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Engineering student driven to improve food security around the world

Editor’s Note: This story was written when Emma Keesling was a senior. She earned her bachelor’s degree in biological engineering: food and biological process engineering in 2023.

“I want everyone around the world to be able to grow their own food efficiently and sustainably in a way to provide for their family with good nutrients for growth and a healthy life,” said Emma Keesling, a senior biological engineering: food and biological process engineering major from Modoc, Indiana.

Keesling has traveled internationally to address food security issues. She has even been involved in research to find ways to improve fortified flour production in Rwanda. As a part of this research, she looked at nutritional deficiencies in children under 5 and in women of childbearing age in east Africa.

Emma Keesling posing with others in a field Emma Keesling (bottom right) is passionate about improving food security for people around the world. The senior biological engineering: food and biological process engineering major from Modoc, Indiana, has traveled to Kenya and has researched conditions in Rwanda as part of her efforts. Photo provided by Emma Keesling.

Keesling said the research was something she had hoped to do while in college. She studied the science behind what could go into providing people in developing areas the possibility of living fuller lives. Although the research wasn’t hands-on work with people in the communities, Keesling said it was just as important because this part of the work must come first.

“It gave me real-world experience, a real-world problem, and real-world information that we used to attack the problem,” Keesling said.

She hasn’t only been researching food security. Last summer, she traveled to Kenya where she was an intern for two months. This experience allowed her to immerse herself in a culture experiencing food insecurity.

She worked with Kenyan social workers to educate community members about sustainability. Keesling and the social workers taught Kenyan farmers how to take care of the soil and grow crops to better meet their nutritional needs. Keesling said she worked on a farm, went into the community to talk with people, and taught lessons in the schools.  

“For me, this work has lasting and meaningful implications,” Keesling said. “I get to build relationships with people. I get to play a part in fighting injustice, and hunger, and poverty,”

Keesling said her faith is a big motivation for the work she does.

“I get to be the hands and feet of Jesus, showing His love to everyone I meet,” she said.

It was Christian organizations that made her time in Kenya possible. This wasn’t the first time Keesling’s faith prompted her to act.

In high school, Keesling got involved with World Vision, an organization that focuses on teaching people around the world how to grow more sustainable food and empowering them by providing resources. World Vision was Keesling’s first real experience with a mission project, and she knew then that wherever life took her she wanted to do what she could to help people live more fulfilling lives.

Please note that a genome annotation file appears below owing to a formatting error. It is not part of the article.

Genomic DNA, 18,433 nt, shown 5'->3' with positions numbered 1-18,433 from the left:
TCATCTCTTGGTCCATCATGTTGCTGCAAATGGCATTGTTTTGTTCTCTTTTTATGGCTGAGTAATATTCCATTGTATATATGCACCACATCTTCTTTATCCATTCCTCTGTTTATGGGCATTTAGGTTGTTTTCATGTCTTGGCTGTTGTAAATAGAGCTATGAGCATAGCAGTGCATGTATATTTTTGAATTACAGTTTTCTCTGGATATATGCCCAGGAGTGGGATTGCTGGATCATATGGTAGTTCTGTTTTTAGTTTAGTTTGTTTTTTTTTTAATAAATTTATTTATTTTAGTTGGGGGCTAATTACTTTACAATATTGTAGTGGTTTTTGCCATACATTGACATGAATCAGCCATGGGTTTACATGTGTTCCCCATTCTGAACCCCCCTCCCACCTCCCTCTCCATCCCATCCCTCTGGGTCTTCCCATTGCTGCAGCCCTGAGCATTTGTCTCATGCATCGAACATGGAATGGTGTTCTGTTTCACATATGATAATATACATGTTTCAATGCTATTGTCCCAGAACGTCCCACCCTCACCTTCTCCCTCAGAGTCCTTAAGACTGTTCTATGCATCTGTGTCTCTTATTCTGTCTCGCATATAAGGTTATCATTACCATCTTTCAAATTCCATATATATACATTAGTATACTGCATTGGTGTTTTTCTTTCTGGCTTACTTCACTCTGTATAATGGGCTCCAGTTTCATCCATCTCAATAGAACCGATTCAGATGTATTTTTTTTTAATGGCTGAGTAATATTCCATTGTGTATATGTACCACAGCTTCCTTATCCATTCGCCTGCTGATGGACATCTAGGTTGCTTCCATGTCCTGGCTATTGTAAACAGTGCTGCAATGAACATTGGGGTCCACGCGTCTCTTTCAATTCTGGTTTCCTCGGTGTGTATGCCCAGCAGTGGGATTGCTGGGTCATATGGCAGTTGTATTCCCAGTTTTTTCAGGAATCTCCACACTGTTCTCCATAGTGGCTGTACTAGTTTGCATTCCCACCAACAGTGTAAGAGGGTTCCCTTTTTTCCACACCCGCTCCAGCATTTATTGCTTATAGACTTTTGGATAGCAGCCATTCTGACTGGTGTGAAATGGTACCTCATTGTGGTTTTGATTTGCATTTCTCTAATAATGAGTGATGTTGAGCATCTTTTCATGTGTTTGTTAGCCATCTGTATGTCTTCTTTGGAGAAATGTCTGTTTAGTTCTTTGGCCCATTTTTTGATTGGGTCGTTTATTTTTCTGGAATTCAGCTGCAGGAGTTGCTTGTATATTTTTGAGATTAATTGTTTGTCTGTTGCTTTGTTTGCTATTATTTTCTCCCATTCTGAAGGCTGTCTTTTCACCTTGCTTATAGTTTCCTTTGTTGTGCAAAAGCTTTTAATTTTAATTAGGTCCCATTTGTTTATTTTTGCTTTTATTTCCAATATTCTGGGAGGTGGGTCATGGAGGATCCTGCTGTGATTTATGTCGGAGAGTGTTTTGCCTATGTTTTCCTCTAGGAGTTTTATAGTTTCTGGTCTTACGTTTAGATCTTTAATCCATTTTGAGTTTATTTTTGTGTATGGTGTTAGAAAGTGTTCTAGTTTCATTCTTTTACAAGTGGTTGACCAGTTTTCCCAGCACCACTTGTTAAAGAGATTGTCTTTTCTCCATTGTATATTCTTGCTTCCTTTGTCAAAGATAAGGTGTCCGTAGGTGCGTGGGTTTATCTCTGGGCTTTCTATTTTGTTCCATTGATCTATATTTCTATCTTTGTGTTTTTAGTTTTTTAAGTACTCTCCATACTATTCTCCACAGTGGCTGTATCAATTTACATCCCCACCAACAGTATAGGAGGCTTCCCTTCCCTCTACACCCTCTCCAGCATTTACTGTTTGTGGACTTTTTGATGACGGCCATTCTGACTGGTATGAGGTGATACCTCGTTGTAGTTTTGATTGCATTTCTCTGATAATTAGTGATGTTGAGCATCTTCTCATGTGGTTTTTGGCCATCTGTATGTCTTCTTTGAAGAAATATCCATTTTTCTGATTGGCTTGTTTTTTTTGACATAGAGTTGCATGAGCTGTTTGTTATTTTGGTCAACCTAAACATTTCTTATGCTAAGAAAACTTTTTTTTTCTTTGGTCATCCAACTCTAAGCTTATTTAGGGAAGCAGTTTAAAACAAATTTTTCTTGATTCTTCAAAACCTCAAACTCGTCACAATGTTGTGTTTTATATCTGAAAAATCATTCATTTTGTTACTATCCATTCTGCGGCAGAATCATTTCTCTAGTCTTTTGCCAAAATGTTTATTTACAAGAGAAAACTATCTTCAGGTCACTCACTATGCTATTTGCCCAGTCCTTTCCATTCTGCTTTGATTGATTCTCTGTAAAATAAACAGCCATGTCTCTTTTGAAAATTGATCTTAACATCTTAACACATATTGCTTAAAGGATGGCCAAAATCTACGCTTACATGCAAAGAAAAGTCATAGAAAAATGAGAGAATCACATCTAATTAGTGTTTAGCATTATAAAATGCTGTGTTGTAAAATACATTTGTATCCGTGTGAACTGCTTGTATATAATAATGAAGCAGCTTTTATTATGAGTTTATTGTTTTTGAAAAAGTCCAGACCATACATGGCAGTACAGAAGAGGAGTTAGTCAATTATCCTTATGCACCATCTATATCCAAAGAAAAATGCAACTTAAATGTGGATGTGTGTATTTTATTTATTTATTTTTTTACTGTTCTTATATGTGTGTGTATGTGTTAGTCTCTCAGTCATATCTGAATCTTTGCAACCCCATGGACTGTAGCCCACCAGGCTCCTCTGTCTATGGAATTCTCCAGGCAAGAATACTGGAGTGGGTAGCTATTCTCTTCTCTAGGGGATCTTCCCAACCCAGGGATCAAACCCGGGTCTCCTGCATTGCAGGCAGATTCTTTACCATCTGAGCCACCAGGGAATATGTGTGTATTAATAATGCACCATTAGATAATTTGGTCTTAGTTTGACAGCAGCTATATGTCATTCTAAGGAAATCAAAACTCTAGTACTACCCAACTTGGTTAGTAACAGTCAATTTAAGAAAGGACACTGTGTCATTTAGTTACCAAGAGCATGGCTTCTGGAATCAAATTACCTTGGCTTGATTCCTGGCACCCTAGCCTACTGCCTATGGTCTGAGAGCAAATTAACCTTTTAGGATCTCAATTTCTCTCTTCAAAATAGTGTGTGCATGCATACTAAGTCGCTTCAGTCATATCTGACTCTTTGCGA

“This heightened my awareness of different organizations and the ways I could play a part in making a difference in the lives of others,” Keesling said. “It also made me realize how much joy I found in helping other people.”

Keesling had experience with agriculture from a young age on her family farm. Knowledge of agriculture and food, combined with her passion for helping people, has led her to focus on ways to sustainably grow crops that help people live healthier lives.

So many things have gone into fueling Keesling’s work in sustainable agriculture, but really, it’s her faith and calling that have pushed her to where she is today. She has a desire to make the world a better place and knows that she has the capability to do just that.

“This is what I want to do with my life: build bridges, relationships, and continually leave the comfort zone of my world to meet someone else in theirs,” she said. “I want to learn alongside them, together, and to teach each other what we know, making each other’s worlds better — which, in turn, makes the world as a whole even greater.”

Food Insecurity in Developing Countries

Food insecurity in developing countries Emma Keesling is dedicated to fighting food insecurity and promoting sustainable agricultural practices. She worked on a research project focusing on Rwandan food insecurity and taught communities in Kenya how to sustainably grow food and meet their nutritional needs.
Infographic Major challenges of food security Experts agree that there are many factor affecting food security: Food waste Lack of public transit Insufficient distribution of exported foods Lack of access to irrigation in hot, dry climates
Infographic Food insecurity in Rwanda 38% of the population lives below the poverty line 18.7% of households are food insecure 35% of children under the age of 5 are chronically malnourished
Infographic Food insecurity in Kenya 2.1 million Kenyans in the arid and semi-arid regions suffer from acute food insecurity Severe drought has caused an increase in food security 523,364 children are acutely malnourished

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